Social anxiety disorder (SAD), which involves excessive anxiety and fear of negative evaluation, is accompanied by abnormalities in brain function. While social anxiety appears to be represented on a spectrum ranging from nonclinical behavior to clinical manifestation, neural alteration in nonclinical populations remains unclear. This study examined the relationship between psychological measures of social anxiety, mainly using the Fear of Negative Evaluation Scale (FNES), and brain function (functional connectivity, degree centrality, and regional betweenness centrality). Results showed that FNES scores and functional connectivity of the parahippocampal gyrus and orbitofrontal cortex and the betweenness centrality of the right parietal cortex were negatively correlated. These regions are altered in SAD patients, and each is associated with social cognition and emotional processing. The results supported the perspective that social anxiety occurs on a spectrum and indicated that the FNES is a useful means of detecting neural alterations that may relate to the social anxiety spectrum. In addition, the findings indicated that graph analysis was useful in investigating the neural underpinnings of SAD in addition to other psychiatric symptoms.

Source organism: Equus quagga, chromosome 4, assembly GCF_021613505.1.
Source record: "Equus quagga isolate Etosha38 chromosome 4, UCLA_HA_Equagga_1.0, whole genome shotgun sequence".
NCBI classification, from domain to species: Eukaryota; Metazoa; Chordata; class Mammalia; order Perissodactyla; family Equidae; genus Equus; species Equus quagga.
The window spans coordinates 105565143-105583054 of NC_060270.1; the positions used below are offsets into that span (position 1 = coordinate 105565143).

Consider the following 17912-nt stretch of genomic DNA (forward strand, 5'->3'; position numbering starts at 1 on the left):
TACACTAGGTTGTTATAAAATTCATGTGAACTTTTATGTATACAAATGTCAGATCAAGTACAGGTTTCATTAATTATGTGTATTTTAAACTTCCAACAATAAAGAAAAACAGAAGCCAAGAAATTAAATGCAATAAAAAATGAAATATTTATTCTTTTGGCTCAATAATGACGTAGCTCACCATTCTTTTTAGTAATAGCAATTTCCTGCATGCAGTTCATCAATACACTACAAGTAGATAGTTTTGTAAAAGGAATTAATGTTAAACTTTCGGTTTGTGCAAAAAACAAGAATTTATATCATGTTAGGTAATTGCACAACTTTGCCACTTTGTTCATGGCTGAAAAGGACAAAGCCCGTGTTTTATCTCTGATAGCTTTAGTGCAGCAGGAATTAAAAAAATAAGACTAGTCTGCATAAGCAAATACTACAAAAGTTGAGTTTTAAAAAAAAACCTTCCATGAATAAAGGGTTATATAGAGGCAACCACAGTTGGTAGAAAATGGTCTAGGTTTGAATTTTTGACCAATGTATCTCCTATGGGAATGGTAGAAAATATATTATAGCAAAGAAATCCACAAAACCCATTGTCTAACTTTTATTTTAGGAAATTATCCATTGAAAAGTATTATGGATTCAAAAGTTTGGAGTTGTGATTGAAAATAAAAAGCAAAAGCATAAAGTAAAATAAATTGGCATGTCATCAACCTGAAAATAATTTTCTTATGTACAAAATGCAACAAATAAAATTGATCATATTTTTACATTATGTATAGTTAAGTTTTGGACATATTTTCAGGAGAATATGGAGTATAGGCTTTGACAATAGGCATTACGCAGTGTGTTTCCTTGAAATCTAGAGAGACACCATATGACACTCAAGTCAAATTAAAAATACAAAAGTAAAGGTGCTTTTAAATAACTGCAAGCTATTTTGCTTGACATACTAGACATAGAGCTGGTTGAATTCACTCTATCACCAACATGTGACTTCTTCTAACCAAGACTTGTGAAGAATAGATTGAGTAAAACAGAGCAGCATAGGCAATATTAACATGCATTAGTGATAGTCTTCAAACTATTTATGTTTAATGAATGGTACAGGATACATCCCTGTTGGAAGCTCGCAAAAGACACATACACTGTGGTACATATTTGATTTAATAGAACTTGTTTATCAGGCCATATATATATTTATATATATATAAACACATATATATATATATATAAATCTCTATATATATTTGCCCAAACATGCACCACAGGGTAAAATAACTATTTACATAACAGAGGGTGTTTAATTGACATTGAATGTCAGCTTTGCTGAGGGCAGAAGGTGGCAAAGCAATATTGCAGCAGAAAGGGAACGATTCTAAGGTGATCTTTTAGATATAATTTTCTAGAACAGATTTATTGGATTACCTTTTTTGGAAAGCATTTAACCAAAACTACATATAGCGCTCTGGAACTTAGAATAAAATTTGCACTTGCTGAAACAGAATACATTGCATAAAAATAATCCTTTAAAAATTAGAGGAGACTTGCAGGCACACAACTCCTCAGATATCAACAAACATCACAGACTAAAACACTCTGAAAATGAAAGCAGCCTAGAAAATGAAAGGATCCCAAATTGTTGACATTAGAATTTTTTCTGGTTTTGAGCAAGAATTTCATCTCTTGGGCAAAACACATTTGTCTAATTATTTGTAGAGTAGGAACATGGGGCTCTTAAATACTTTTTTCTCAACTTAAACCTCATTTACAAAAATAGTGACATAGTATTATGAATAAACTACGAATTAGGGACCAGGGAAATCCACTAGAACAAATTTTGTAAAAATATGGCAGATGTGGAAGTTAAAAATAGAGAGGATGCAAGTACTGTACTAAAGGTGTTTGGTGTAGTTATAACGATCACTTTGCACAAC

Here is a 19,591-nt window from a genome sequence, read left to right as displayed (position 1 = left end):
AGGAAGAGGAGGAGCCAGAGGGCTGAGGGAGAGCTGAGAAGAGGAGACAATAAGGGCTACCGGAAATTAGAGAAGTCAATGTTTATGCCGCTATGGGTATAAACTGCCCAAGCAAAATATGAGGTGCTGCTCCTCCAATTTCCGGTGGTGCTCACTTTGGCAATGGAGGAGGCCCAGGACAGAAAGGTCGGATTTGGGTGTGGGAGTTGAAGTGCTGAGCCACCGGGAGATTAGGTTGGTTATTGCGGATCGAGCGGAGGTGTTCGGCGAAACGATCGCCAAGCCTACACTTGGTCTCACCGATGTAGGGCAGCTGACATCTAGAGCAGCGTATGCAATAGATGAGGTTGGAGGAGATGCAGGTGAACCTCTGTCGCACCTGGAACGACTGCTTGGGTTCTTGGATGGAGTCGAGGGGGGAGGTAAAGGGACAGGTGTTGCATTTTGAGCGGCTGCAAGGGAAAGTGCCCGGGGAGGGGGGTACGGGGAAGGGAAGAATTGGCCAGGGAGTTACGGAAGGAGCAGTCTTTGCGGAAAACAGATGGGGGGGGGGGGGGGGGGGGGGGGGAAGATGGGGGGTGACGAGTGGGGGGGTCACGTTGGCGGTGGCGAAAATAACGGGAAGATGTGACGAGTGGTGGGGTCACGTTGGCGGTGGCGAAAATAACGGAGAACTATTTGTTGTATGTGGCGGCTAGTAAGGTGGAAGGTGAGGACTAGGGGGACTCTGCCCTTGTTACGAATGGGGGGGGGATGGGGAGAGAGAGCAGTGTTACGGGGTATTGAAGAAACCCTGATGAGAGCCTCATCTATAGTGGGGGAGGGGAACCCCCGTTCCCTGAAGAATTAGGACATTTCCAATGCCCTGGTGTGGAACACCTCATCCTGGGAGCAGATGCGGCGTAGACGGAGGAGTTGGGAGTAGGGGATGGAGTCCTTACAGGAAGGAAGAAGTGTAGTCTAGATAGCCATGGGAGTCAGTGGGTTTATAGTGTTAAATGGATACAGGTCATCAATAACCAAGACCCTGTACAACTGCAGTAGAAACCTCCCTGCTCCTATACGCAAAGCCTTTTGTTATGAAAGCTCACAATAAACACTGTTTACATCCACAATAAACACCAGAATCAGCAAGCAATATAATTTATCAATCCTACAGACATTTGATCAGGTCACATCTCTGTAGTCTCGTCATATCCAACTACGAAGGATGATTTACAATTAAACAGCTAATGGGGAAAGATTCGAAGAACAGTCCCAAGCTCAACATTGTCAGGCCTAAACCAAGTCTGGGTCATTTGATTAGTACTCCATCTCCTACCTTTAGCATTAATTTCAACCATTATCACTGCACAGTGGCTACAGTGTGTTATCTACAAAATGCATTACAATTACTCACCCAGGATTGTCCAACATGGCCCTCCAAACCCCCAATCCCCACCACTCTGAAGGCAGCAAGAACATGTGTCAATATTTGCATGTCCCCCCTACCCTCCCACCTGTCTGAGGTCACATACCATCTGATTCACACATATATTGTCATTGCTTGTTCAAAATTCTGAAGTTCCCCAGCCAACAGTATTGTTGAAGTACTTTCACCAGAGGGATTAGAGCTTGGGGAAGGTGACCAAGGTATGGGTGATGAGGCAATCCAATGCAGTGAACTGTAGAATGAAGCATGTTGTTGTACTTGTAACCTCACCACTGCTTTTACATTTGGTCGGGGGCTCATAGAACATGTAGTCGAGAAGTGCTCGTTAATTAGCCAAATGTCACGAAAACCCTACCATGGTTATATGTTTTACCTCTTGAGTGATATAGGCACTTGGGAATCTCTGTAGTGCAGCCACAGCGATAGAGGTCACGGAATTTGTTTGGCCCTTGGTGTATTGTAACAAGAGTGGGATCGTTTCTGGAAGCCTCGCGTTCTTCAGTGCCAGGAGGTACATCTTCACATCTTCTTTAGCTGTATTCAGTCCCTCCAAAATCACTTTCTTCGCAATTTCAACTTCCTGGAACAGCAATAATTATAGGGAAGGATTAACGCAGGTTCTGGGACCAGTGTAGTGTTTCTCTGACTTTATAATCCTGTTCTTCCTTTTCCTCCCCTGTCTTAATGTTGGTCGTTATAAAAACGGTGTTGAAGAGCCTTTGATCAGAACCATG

Keywords: Functional connectivity; Graph analysis; Social anxiety.
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